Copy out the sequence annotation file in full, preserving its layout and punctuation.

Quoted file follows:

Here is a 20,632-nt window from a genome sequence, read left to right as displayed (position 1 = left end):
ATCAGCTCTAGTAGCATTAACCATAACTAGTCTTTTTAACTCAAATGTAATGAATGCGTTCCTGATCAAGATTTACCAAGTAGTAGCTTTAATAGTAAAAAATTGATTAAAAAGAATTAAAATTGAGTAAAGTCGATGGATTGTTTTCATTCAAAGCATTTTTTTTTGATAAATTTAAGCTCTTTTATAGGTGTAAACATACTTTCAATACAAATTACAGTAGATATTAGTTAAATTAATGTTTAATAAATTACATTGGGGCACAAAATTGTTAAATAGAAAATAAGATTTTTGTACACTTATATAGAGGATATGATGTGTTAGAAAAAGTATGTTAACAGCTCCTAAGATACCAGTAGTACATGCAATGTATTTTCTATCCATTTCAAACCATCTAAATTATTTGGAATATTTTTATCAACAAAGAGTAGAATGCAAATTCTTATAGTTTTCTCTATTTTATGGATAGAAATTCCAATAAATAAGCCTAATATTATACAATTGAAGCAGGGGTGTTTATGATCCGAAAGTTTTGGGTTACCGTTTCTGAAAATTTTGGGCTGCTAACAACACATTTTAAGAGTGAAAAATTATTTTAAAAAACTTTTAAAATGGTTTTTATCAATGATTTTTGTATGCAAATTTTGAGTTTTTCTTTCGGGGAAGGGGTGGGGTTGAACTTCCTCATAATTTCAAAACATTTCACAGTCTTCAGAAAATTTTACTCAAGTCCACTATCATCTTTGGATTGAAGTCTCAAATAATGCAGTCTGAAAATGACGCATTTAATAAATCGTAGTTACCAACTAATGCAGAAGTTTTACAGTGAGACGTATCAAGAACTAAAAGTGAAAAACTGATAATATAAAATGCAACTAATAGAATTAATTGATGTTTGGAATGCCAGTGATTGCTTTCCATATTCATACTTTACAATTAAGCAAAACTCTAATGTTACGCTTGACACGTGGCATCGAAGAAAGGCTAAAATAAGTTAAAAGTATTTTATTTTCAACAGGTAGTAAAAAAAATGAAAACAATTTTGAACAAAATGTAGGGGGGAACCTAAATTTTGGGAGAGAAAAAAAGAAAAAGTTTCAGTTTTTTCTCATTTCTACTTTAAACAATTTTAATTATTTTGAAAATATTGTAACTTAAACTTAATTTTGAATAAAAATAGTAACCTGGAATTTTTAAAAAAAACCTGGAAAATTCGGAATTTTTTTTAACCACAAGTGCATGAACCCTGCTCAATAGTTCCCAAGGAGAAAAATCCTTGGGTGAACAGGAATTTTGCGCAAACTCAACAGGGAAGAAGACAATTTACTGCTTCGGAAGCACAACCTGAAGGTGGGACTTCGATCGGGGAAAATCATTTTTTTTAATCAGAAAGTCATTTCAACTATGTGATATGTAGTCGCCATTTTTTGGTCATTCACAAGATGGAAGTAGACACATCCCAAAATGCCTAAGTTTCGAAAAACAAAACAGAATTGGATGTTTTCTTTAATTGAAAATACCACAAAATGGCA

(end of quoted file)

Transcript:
Here is a 20,632-nt window from a genome sequence, read left to right as displayed (position 1 = left end):
ATCAGCTCTAGTAGCATTAACCATAACTAGTCTTTTTAACTCAAATGTAATGAATGCGTTCCTGATCAAGATTTACCAAGTAGTAGCTTTAATAGTAAAAAATTGATTAAAAAGAATTAAAATTGAGTAAAGTCGATGGATTGTTTTCATTCAAAGCATTTTTTTTTGATAAATTTAAGCTCTTTTATAGGTGTAAACATACTTTCAATACAAATTACAGTAGATATTAGTTAAATTAATGTTTAATAAATTACATTGGGGCACAAAATTGTTAAATAGAAAATAAGATTTTTGTACACTTATATAGAGGATATGATGTGTTAGAAAAAGTATGTTAACAGCTCCTAAGATACCAGTAGTACATGCAATGTATTTTCTATCCATTTCAAACCATCTAAATTATTTGGAATATTTTTATCAACAAAGAGTAGAATGCAAATTCTTATAGTTTTCTCTATTTTATGGATAGAAATTCCAATAAATAAGCCTAATATTATACAATTGAAGCAGGGGTGTTTATGATCCGAAAGTTTTGGGTTACCGTTTCTGAAAATTTTGGGCTGCTAACAACACATTTTAAGAGTGAAAAATTATTTTAAAAAACTTTTAAAATGGTTTTTATCAATGATTTTTGTATGCAAATTTTGAGTTTTTCTTTCGGGGAAGGGGTGGGGTTGAACTTCCTCATAATTTCAAAACATTTCACAGTCTTCAGAAAATTTTACTCAAGTCCACTATCATCTTTGGATTGAAGTCTCAAATAATGCAGTCTGAAAATGACGCATTTAATAAATCGTAGTTACCAACTAATGCAGAAGTTTTACAGTGAGACGTATCAAGAACTAAAAGTGAAAAACTGATAATATAAAATGCAACTAATAGAATTAATTGATGTTTGGAATGCCAGTGATTGCTTTCCATATTCATACTTTACAATTAAGCAAAACTCTAATGTTACGCTTGACACGTGGCATCGAAGAAAGGCTAAAATAAGTTAAAAGTATTTTATTTTCAACAGGTAGTAAAAAAAATGAAAACAATTTTGAACAAAATGTAGGGGGGAACCTAAATTTTGGGAGAGAAAAAAAGAAAAAGTTTCAGTTTTTTCTCATTTCTACTTTAAACAATTTTAATTATTTTGAAAATATTGTAACTTAAACTTAATTTTGAATAAAAATAGTAACCTGGAATTTTTAAAAAAAACCTGGAAAATTCGGAATTTTTTTTAACCACAAGTGCATGAACCCTGCTCAATAGTTCCCAAGGAGAAAAATCCTTGGGTGAACAGGAATTTTGCGCAAACTCAACAGGGAAGAAGACAATTTACTGCTTCGGAAGCACAACCTGAAGGTGGGACTTCGATCGGGGAAAATCATTTTTTTTAATCAGAAAGTCATTTCAACTATGTGATATGTAGTCGCCATTTTTTGGTCATTCACAAGATGGAAGTAGACACATCCCAAAATGCCTAAGTTTCGAAAAACAAAACAGAATTGGATGTTTTCTTTAATTGAAAATACCACAAAATGGCA